Thursday, 29 April 2010

Erasing David


"David Bond lives in one of the most intrusive surveillance states in the world. He decides to find out how much private companies and the government know about him by putting himself under surveillance and attempting to disappear - a decision that changes his life forever. Leaving his pregnant wife and young child behind, he is tracked across the database state by two ruthless private investigators, on a chilling journey that forces him to contemplate the meaning of privacy - and the loss of it."



The Royal College of Psychiatrists podcast has a fascinating interview with psychologist Daniel Freeman who discusses his recent study that used virtual reality to study paranoid thinking.

Freeman has pioneered the use of VR in studying paranoia to try and understand how individual psychological differences contribute to suspiciousness and fear.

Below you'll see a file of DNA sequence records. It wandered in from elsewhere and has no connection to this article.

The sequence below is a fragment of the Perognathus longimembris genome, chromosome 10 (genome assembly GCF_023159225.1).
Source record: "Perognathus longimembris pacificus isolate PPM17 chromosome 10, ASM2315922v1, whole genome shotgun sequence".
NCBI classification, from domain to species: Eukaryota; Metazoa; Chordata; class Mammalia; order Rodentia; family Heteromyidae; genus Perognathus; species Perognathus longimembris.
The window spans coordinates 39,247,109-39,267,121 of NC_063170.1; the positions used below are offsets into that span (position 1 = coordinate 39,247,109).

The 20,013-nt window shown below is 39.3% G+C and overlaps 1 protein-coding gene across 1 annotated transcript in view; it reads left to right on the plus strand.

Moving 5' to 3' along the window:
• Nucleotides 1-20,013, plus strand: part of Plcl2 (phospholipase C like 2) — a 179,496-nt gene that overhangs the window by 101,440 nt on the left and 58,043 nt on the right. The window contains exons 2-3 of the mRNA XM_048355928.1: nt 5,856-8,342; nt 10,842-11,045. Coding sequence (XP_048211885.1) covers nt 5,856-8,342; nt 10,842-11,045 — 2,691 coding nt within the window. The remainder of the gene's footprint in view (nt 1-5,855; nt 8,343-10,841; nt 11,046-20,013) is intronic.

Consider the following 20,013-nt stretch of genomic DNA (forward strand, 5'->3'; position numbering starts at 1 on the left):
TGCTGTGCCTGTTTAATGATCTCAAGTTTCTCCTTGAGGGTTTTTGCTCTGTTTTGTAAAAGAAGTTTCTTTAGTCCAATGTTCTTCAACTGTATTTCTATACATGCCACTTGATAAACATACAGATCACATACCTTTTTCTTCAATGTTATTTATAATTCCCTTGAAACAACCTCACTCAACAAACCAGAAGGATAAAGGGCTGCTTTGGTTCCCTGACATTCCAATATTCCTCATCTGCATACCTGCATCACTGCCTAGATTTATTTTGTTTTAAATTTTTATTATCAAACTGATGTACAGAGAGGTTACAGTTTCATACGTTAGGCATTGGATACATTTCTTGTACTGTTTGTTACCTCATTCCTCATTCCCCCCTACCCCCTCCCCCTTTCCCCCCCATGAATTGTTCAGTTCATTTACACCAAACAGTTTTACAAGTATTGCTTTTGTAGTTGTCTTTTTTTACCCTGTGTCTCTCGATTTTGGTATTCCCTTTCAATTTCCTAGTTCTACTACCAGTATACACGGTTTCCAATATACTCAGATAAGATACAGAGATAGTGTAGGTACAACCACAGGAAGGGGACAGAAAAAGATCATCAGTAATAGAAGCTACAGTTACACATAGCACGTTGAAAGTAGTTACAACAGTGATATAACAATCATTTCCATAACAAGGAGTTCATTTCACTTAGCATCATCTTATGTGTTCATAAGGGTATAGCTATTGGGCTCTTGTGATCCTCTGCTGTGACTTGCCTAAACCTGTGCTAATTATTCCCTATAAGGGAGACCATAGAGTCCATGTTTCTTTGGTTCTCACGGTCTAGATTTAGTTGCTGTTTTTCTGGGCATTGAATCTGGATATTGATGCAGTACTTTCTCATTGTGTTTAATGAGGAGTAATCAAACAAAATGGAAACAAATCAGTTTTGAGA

In this latest VR study, the environment was programmed to be neutral (a simulation of the London Underground carriage) but about a third of participants from the general population reported paranoid thoughts.

Some of the paranoid thoughts reported in the paper are really quite striking:
"There was an aggressive person – his intention was to intimidate me and make me feel uneasy"
and
"One guy looked pissed off and maybe one guy flicked the finger at me".
I've actually been in the simulation, having taken part in a pilot study for a related project, and although it's a bit clunky (as you can see from the picture) it's remarkable how its difficult not to have human reactions to the 'people' on the train.

Interestingly, the study found that anxiety, worry and the tendency to have anomalous perceptual experiences were associated with paranoid thoughts, as was 'cognitive inflexibility' - the tendency to be unable to see alternative explanations for ideas or beliefs.

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